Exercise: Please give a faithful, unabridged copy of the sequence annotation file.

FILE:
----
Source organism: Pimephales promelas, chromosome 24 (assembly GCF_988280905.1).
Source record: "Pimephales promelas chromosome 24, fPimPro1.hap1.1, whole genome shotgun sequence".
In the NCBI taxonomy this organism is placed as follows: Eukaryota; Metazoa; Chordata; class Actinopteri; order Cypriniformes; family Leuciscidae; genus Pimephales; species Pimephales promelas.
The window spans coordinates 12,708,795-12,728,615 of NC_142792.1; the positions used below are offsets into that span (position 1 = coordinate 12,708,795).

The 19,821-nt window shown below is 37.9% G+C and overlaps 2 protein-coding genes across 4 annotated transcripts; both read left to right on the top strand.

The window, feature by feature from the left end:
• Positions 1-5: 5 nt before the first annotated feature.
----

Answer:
Source organism: Pimephales promelas, chromosome 24 (assembly GCF_988280905.1).
Source record: "Pimephales promelas chromosome 24, fPimPro1.hap1.1, whole genome shotgun sequence".
In the NCBI taxonomy this organism is placed as follows: Eukaryota; Metazoa; Chordata; class Actinopteri; order Cypriniformes; family Leuciscidae; genus Pimephales; species Pimephales promelas.
The window spans coordinates 12,708,795-12,728,615 of NC_142792.1; the positions used below are offsets into that span (position 1 = coordinate 12,708,795).

The 19,821-nt window shown below is 37.9% G+C and overlaps 2 protein-coding genes across 4 annotated transcripts; both read left to right on the top strand.

The window, feature by feature from the left end:
• Positions 1-5: 5 nt before the first annotated feature.